This is the second in my rather random sequence of reading the Hugo Bishop novels by Elleston Trevor — originally published in the 1950s under his pseudonym Simon Rattray, then reprinted in the 1970s under his other pseudonym, Adam Hall. The previous one I've discussed is Rook's Gambit aka Dead Circuit (1955).
In Pawn in Jeopardy (originally published as Dead Silence in 1954) we are once again in the world of psychologist turned detective Hugo Bishop, his rather intriguing middle aged female sidekick Vera Gorringe, his incredibly convenient police chum Inspector Freddie Frisnay and — best of all in my view — his Siamese cat the Princess Chu Yi-Hsin: "The fawn cat moved her head, watching the chess board. It was a plaything of hers. She let the larger animal play with it."
The larger animal is of course our hero Hugo Bishop, whom the Princess regards with a certain detached amused disdain which rings very true. And her observations of the human world are always fun: "The Siamese stared at Bishop with huge eyes. She was listening to the tiny man shouting in the black shape of the telephone. It always interested her."
As with Rook's Gambit, the female characters are a lot more interesting than the male
ones; at least the author certainly seems more interested in them. "There's something lovable about your icy calm," the femme fatale tells Bishop. "I feel like an unemptied ashtray," declares the exhausted heroine at one point.
And, as before, there are excellent descriptions of the world and physical things: "Above the streets the sky was just a wide flat glare." Or a train passing in the night: "All the small pounding world of a few hundred strangers had come and gone, with a whistle, into the hill." And here is a laboratory bench with a Bunsen burner on it: "The Bunsen burned on with a long-drawn never-ending breath." And I liked this, "The heat of his hand had left a moisture-smudge on the black Bakelite [of the telephone]."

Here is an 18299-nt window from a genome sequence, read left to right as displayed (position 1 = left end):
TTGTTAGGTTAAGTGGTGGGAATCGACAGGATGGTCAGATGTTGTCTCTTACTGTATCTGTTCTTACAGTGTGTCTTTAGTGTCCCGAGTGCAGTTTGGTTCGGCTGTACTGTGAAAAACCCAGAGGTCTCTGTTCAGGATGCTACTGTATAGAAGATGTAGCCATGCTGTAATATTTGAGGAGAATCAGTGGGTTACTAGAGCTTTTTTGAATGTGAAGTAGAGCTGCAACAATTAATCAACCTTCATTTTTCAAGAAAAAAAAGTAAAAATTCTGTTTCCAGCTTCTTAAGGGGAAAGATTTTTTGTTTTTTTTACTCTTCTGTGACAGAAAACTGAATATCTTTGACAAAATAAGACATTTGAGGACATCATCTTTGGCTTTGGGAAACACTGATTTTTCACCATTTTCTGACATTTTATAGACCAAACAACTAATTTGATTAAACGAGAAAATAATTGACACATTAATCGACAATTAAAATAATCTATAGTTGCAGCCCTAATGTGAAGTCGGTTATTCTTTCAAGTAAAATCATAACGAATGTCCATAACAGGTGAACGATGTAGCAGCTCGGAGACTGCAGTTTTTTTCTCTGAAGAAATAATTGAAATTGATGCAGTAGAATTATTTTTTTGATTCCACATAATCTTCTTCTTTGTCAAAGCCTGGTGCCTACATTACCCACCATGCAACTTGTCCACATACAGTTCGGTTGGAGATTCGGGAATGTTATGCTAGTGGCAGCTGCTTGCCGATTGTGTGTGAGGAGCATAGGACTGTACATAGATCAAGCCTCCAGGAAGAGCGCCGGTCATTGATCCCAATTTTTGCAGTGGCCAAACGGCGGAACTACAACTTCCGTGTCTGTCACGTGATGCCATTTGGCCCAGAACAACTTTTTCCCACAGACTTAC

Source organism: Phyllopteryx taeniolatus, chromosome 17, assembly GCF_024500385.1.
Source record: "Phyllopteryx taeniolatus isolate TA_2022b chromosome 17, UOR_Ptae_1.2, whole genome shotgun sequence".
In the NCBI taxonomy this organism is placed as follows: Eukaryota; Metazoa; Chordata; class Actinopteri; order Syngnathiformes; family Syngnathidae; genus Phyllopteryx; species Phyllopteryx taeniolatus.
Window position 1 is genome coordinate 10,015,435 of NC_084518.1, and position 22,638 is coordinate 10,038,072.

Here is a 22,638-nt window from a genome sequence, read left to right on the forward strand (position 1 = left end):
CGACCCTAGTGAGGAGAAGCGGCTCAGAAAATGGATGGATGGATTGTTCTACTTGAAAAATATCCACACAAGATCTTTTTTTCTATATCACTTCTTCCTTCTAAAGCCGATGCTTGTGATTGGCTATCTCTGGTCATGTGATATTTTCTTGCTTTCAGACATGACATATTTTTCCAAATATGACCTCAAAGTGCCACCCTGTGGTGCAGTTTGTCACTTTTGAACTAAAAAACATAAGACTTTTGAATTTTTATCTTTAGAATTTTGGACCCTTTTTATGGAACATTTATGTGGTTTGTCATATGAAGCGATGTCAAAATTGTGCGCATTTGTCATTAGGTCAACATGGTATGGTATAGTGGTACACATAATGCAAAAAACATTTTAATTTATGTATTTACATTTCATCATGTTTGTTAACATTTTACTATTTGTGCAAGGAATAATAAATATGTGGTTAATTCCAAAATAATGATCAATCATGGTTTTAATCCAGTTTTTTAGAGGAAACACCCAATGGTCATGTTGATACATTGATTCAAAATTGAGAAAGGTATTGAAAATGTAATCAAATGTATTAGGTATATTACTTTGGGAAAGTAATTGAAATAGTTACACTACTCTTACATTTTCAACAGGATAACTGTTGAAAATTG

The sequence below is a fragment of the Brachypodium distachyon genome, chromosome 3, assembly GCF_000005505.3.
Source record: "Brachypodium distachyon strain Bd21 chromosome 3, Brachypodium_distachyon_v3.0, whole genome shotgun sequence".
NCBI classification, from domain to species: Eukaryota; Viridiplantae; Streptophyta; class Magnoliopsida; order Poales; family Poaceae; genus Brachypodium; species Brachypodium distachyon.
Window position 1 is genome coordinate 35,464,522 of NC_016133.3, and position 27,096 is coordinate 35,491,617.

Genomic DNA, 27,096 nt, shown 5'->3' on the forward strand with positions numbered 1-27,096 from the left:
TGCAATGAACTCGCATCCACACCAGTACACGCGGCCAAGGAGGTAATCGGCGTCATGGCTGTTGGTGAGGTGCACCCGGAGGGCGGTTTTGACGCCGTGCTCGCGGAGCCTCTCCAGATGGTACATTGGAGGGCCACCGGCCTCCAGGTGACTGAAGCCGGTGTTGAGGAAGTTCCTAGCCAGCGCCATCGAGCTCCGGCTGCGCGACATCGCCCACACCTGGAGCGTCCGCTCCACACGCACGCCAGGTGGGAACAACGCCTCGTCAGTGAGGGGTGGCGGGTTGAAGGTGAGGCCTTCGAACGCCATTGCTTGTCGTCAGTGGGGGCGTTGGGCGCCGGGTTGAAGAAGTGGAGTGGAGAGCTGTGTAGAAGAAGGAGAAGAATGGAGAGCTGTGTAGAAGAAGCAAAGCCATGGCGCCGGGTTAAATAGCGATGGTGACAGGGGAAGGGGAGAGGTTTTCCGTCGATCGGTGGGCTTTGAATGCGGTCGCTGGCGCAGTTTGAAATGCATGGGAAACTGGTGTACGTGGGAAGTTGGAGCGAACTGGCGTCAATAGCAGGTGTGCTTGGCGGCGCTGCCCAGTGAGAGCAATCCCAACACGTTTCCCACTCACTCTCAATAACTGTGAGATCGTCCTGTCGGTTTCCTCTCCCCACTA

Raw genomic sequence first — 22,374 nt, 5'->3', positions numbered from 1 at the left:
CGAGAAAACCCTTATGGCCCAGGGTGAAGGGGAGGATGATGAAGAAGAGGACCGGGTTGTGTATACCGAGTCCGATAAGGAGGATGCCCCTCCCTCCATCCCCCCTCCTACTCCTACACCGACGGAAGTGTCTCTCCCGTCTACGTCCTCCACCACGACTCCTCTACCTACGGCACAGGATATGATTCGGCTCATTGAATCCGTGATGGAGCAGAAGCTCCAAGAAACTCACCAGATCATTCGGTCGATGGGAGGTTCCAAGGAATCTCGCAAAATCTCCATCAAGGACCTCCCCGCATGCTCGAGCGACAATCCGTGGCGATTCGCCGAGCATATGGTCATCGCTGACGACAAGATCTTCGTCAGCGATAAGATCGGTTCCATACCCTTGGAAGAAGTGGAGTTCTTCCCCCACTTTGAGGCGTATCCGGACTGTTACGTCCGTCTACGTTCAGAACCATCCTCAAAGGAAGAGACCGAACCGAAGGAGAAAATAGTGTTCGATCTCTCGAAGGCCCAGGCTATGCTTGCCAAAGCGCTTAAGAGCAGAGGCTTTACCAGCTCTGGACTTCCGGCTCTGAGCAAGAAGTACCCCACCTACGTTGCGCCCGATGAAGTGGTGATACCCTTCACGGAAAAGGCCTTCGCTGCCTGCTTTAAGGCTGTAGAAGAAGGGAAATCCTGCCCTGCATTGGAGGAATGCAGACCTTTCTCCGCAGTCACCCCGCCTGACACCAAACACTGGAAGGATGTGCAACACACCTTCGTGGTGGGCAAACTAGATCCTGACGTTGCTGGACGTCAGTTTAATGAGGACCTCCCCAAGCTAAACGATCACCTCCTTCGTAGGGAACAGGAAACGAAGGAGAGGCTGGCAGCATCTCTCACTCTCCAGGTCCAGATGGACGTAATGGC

People are memorably evoked, as well: "A porter, as worn-looking as the steps and as Victorian as the building, was reading an evening newspaper behind a low mahogany desk." Or, here, a delightfully succinct account of a weary commuter: "A trilby hat, a tired face, a newspaper under an arm."
The minor characters and dialogue are very good in Pawn in Jeopardy. Possibly Rook's Gambit, which was a slightly later book, showed an increased confidence and sophistication in the prose, but Pawn in Jeopardy has the edge in freshness and energy.
And the story is superior here, too. The McGuffin in Rook's Gambit was a death ray. It was a fairly convincingly evoked death ray, but I still couldn't take it seriously. What is at stake in Pawn is an apocalyptic secret discovered by arctic explorers on a polar expedition. Knowledge of the secret is deadly, and the explorers are being bumped off one by one. I half expected Trevor to cheat the reader, and kill the final explorer without ever revealing the secret. But he provides the revelation and it's an effective one. Full marks to him.
I don't know if the police procedure is accurate, but the terminology he uses ("action-calls" and "location-calls") is very convincing. Of course, for all I know, the author could be making it all up. He came up with some convincing sounding poisons which don't exist — tripentacyn and fluocyn (although there is a topical corticosteroid called fluocin). More importantly, there's an exciting, well written car chase and the book displays commendable pace and suspense.
I started to read these Hugo Bishop novels as amusing curiosities, quaint period pieces, purely because I liked the later Adam Hall spy novels. But I'm beginning to see they actually have a value and validity of their own. The author does lose some points for this, though:
"he moved the safety-catch of the revolver."
Revolvers don't have safety catches.
(Image credits: The cover of the New English Library edition — the one I read — is from eBay. The blue American paperback is from a little known bookseller called Amazon. The British hardcover reprint is from ABE. The audio book, same as the US paperback, is from AudioBookerz. Sadly I couldn't find the cover art for the original 1950s Boardman edition of Dead Silence anywhere on the internet. It would have been glorious, I'm sure.)